“Meu nome é Alvin. Eu sou canadense. Quando falo em português, penso em francês.” (My name is Alvin. I am Canadian. When I speak Portuguese, I think in French.)
I must have spoken these three sentences hundreds of times during my 10 days in Brazil. Recently, fellow Commonwealth Correspondent Debra Grace Lim Jia-En wrote an article about the importance of English as the lingua franca of our modern globalized age. As someone who has taught English to people from dozens of nationalities, I appreciate her analysis. At the same time (and this does not have to be mutually exclusive), I believe that it is important to genuinely attempt to speak local languages. This may sound like a xenophobic argument, but I’m actually turning the question upside-down: How does it feel to be expected to quickly master a new language in a different country as numerous immigrants and refugees are expected to do? Obviously, it’s not easy even if I could think in Latin-based French and memorize some Portuguese lyrics from Brazilian sertanejo artists Michel Teló and Gusttavo Lima. Particularly because my research is about multiculturalism and sport, I challenged myself to study Portuguese before delivering a presentation at the ICSEMIS 2016 Olympic sport conference in Santos, Brazil.
Although the official language of the international conference is English, dozens of delegates stated that they had not delivered presentations in English prior to the conference. Many of the locals outside the conference in Santos do not speak more than a dozen words of English. Since I have written before about the necessity of going beyond the confines of the convention centre, I thoroughly enjoyed interacting with people such as the hostel staff, taxi drivers, and service workers in Portuguese. Furthermore, I embraced the opportunity to prática meu português while Brazilian friends practised their English with me. In addition, I practised my 中文 by speaking in Cantonese and attempting to speak in Mandarin with delegates (some of whom I met in Beijing) who travelled for over 30 hours from China to attend the conference.
Modern Olympic founding figure Pierre de Coubertin claimed that “L’important dans la vie ce n’est point le triomphe, mais le combat” (the most important thing is not winning, but the struggle to get better). Similarly, learning a new language can be classified this way: not everyone can win gold medals but the reward of improvement is gratifying. For foreign tourists, learning local languages is also a form of respect for the host countries’ cultures. I attempted to immerse myself in local physical activities such as tamboréu (a form of beach tennis) and samba (memorable to the extent that a delegate recognized me on a Rio de Janeiro Metrô train, 500 km away from the conference venue). In Rio de Janeiro, I attended the Paralympics opening ceremony. Although I have witnessed many sport events, no event I’ve attended in the past could match the excitement of Brazil’s entrance into Maracanã Stadium, the lighting of the cauldron after a long torch relay, and the confetti comemoração with everyone on stage.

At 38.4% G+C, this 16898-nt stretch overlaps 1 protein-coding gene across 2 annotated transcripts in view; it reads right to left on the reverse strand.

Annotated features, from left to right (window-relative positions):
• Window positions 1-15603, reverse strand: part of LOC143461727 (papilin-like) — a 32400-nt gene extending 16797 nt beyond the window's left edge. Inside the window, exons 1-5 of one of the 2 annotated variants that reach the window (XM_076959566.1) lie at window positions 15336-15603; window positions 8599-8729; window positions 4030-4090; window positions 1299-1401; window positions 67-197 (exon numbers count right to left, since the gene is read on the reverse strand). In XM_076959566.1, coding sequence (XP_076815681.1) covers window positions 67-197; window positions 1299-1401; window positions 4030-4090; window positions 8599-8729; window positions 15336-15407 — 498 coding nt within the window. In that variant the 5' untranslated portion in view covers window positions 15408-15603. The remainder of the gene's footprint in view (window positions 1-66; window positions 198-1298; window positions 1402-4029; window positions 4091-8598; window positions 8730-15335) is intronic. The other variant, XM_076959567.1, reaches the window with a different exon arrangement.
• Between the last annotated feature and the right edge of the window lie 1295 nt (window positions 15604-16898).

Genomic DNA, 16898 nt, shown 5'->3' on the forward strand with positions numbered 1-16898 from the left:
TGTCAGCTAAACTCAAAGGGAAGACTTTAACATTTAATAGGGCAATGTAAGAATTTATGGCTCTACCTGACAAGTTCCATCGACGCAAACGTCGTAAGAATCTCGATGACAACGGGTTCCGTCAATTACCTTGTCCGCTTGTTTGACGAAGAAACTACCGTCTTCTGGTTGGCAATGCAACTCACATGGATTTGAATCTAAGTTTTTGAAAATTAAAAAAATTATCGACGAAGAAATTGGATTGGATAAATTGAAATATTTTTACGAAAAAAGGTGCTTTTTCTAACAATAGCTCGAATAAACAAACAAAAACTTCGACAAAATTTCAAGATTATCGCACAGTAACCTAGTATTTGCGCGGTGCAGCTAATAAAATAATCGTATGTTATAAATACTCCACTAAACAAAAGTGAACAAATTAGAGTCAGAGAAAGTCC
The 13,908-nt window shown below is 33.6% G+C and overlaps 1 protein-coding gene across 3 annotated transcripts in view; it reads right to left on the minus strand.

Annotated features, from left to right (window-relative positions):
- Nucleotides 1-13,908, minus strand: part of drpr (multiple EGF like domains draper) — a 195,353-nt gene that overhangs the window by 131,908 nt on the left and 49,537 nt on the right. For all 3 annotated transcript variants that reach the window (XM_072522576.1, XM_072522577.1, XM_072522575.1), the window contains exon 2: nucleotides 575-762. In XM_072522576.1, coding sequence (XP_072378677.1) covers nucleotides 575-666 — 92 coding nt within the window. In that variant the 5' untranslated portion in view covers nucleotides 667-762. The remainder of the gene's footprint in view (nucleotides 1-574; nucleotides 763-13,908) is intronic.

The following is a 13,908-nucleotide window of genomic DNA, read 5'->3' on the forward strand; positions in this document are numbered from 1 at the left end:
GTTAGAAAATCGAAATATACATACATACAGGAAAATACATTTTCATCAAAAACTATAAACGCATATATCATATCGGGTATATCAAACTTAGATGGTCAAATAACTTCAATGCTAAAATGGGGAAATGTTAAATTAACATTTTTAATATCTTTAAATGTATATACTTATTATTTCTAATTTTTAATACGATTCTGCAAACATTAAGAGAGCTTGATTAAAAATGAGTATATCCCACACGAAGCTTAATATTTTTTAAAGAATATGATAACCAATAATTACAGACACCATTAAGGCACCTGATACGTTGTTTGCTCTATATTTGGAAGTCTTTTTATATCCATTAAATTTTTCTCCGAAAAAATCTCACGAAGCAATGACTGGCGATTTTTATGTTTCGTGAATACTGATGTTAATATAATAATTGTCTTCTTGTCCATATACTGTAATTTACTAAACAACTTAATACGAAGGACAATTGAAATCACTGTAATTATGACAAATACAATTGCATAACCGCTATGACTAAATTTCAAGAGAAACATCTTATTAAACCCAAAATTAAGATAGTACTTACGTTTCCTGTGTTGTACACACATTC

Having said these moments, I must also recognize that this event, as with anything in sport, is not distant from politics. While 161 national Paralympic committees entered the stadium, notably absent was the Russian delegation (though I saw a few Russian flags at Maracanã in protest). Many Brazilian spectators in attendance also booed President Michel Temer amidst the controversy surrounding the recent impeachment of Dilma Rousseff. A few days earlier in São Paulo, a major political protest occurred on the same Paulista Avenue where the Paralympic torch passed – helicopters flew overhead and police in riot gear were stationed a couple hundred metres away from my hostel. Before leaving for Brazil, some people in Canada warned me about violence, Zika, and opportunistic crime towards “gringos” (overt foreigners). Although some problems do exist, it is necessary to recognize my privilege of having this choice to go. Critique from afar is easy but often paints stereotypes rather than daily realities that millions of people face.
Overall, I’m glad I went. I saw fascinating presentations from multiple disciplines related to sport, learned to appreciate short queues, consumed delicious pão de queijo, reunited with Brazilians I met in Toronto, and made new friends. One distinct memory I have is the first night in Santos, when several people from a moving car screamed out the lyrics of “Call Me Maybe” (originally recorded by Canadian artist Carly Rae Jepsen). A worldwide sensation, this song was ranked #1 in Poland when I taught English there four summers ago. However, I took more interest in local disco polo, which allowed me to learn more Polish words. Similarly, I learned some Portuguese through my interest in Brazilian sertanejo. Although disco polo and sertanejo are genres of music that many people claim to dislike, these locals appreciate my effort in trying to learn their native languages. While English is a common bond across the Commonwealth, I will try my best to speak Kiswahili in Kenya and Malay in Malaysia if I have the opportunity to travel to these beautiful countries.